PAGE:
It’s funny the distance between the South West and South East coasts of France is relatively short (this is coming from someone who lived in the States), but it’s incredible just how different the two coasts are. The beach at Royan felt a little more ‘accessible’ and down to earth than, say, the beaches in Saint Tropez, with their Mediterranean climate. But really, I guess, it’s an apples-to-oranges comparison. Enjoy a lazy day under the sun. You can rent beach chairs and umbrellas and have lunch at one of the many restaurants that line the ‘boardwalk.’

Cognac in Cognac

After our beach day and after settling in Saint-Bris-des-Bois, a tiny commune just outside of Cognac, we were ready to do what anyone else in brandy country would do–drink! We took a tour at Martell Cognac. They had 20 euro and 30 euro option. We “splurged” and took the 30 euro one. The tour was… fine. It was informative. The guide was great, but to be completely honest, I was let down by the tasting. Those who took the 20 euro tasting only got to taste one type of cognac, one of their cheapest. And with the option we took, we got to try two. Call me a lush, but I would think that at a base level, you’d at least get to try three different types of cognac, so you can really apply everything you learned on the tour. In addition to that teeny let down, we weren’t too impressed by Cognac as a city. It’s not one of the most beautiful. It has its charm. I’d really recommend visiting it if you really, really like cognac. I’ve heard of people (who are really into the liquor) spending days in the city, domaine hoping. (Just be sure you have a designated driver, as it’s very much a driving town with little public transportation).

Saint-Bris-des-Bois and Saintes

Cognac aside, we spent most of the remainder of the trip simply lounging around our beautiful lodgings in Saint-Bris-des-Bois at Le Logis de l’Astrée, a 200+ year-old estate with it’s own vinery. Our host welcomed us with a glass of wine. Again, I’ll let the pictures do the talking here.

In the evening we enjoyed a yummy dinner at Auberge de la Fontaine. We quickly discovered that cognac is not the only specialty of the region. Pineau (pronounced the same way as pinot), is another specialty of the area. Our waiter told us it’s essentially a cooked wine that comes in both a red and white form. It’s super sweet and I drank it as both an aperitif and digestif (haha).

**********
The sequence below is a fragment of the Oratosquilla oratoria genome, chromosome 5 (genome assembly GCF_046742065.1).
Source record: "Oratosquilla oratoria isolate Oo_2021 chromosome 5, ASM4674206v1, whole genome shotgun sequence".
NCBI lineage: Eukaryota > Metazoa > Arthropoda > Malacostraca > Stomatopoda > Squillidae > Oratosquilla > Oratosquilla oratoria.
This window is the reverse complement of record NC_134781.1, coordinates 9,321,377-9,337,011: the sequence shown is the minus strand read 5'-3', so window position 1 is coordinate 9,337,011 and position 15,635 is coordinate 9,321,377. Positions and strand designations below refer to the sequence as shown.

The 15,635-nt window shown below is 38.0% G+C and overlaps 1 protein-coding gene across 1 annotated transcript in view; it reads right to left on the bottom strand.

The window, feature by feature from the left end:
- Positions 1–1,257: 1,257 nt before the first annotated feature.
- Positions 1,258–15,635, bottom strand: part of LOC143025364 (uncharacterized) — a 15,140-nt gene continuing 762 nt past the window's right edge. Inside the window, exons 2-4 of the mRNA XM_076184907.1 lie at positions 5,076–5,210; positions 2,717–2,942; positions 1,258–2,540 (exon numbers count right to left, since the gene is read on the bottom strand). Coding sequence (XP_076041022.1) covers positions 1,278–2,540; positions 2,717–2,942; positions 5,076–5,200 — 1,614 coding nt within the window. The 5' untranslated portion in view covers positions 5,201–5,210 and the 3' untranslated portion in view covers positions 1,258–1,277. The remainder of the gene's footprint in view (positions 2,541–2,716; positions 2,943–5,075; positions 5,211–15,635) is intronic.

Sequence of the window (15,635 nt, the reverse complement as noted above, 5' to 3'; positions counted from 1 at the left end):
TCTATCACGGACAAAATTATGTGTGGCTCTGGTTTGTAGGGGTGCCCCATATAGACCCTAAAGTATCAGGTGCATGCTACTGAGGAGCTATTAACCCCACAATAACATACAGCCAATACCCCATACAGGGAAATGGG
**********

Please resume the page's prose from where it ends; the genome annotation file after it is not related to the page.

We drove to Saintes on one of the last days of our trip (just a 15 minute drive from where we were staying). There we visited the Abbaye aux Dames (an abbey founded in 1047) and toured the town’s winding roads and view of the Charente River.

One of my favorite landmarks in the town was the Amphithéâtre de Saintes (the Amphitheatre of Saintes). As if the abbey wasn’t impressively old, the amphitheater dates back to 40 AD, and is a vestige of the town’s Roman roots. We admired the structure from behind the gates that protect it (we were too cheap and lazy to pay for the 5 euro tickets to go inside), but even from that point of view it really was a marvel, especially because it’s completely surrounded by modern homes.

A second thing we really enjoyed about Saintes was the dinner we ate at La Table de Marion. Even though it’s a restaurant with a Michelin star, it didn’t feel stuffy. It’s run by a husband-and-wife team; the husband, Mr. Marion, cooks and the wife attends to guests. If you have room to splurge, definitely treat yourself to a meal here.

On the day of our return, we had lunch at Restaurant de la Place in Saintes, where we enjoyed some of the best tuna steak and salmon in the region before heading back to Paris.

Our overall experience in the South West of France was definitely one of those picturesque relaxing countryside experiences. We took in the beautiful landscape, we ate well and we, of course, drank well.

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Antonia
Antonia

An entrepreneur at heart, I founded Unruly in 2013 after spending six great years in advertising. I’m über lazy when it comes to doing my hair so I’m always looking for easy and quick ways to care and style my hair.